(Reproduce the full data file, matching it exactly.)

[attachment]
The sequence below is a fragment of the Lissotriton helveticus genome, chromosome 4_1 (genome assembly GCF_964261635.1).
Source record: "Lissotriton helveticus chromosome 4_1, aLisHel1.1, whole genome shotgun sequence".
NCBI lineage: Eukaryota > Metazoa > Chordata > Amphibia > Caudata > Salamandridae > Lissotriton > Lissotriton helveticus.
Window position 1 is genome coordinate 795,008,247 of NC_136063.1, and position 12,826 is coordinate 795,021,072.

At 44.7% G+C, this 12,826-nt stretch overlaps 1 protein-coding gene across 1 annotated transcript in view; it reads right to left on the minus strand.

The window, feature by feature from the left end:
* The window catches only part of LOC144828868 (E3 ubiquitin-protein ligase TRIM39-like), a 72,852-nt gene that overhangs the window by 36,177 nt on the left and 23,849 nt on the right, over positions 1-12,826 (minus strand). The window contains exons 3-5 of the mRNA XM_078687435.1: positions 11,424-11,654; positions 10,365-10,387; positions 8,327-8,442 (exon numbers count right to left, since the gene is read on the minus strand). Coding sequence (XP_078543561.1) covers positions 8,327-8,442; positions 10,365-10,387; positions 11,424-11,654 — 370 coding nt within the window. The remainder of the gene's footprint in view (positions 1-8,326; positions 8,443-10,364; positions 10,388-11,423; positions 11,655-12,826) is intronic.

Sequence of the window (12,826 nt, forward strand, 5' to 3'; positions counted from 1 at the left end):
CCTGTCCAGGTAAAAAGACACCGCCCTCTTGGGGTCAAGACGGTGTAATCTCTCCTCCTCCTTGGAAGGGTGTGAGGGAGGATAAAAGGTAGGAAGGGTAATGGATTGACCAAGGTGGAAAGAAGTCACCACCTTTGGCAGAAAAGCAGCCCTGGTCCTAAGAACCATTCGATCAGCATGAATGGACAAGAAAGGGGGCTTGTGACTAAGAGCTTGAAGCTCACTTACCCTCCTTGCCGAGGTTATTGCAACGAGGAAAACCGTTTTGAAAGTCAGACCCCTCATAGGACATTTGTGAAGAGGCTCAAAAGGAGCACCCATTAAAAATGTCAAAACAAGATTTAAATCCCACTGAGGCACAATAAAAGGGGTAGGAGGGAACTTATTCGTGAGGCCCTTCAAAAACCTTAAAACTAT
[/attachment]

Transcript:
The sequence below is a fragment of the Lissotriton helveticus genome, chromosome 4_1 (genome assembly GCF_964261635.1).
Source record: "Lissotriton helveticus chromosome 4_1, aLisHel1.1, whole genome shotgun sequence".
NCBI lineage: Eukaryota > Metazoa > Chordata > Amphibia > Caudata > Salamandridae > Lissotriton > Lissotriton helveticus.
Window position 1 is genome coordinate 795,008,247 of NC_136063.1, and position 12,826 is coordinate 795,021,072.

At 44.7% G+C, this 12,826-nt stretch overlaps 1 protein-coding gene across 1 annotated transcript in view; it reads right to left on the minus strand.

The window, feature by feature from the left end:
* The window catches only part of LOC144828868 (E3 ubiquitin-protein ligase TRIM39-like), a 72,852-nt gene that overhangs the window by 36,177 nt on the left and 23,849 nt on the right, over positions 1-12,826 (minus strand). The window contains exons 3-5 of the mRNA XM_078687435.1: positions 11,424-11,654; positions 10,365-10,387; positions 8,327-8,442 (exon numbers count right to left, since the gene is read on the minus strand). Coding sequence (XP_078543561.1) covers positions 8,327-8,442; positions 10,365-10,387; positions 11,424-11,654 — 370 coding nt within the window. The remainder of the gene's footprint in view (positions 1-8,326; positions 8,443-10,364; positions 10,388-11,423; positions 11,655-12,826) is intronic.

Sequence of the window (12,826 nt, forward strand, 5' to 3'; positions counted from 1 at the left end):
CCTGTCCAGGTAAAAAGACACCGCCCTCTTGGGGTCAAGACGGTGTAATCTCTCCTCCTCCTTGGAAGGGTGTGAGGGAGGATAAAAGGTAGGAAGGGTAATGGATTGACCAAGGTGGAAAGAAGTCACCACCTTTGGCAGAAAAGCAGCCCTGGTCCTAAGAACCATTCGATCAGCATGAATGGACAAGAAAGGGGGCTTGTGACTAAGAGCTTGAAGCTCACTTACCCTCCTTGCCGAGGTTATTGCAACGAGGAAAACCGTTTTGAAAGTCAGACCCCTCATAGGACATTTGTGAAGAGGCTCAAAAGGAGCACCCATTAAAAATGTCAAAACAAGATTTAAATCCCACTGAGGCACAATAAAAGGGGTAGGAGGGAACTTATTCGTGAGGCCCTTCAAAAACCTTAAAACTAT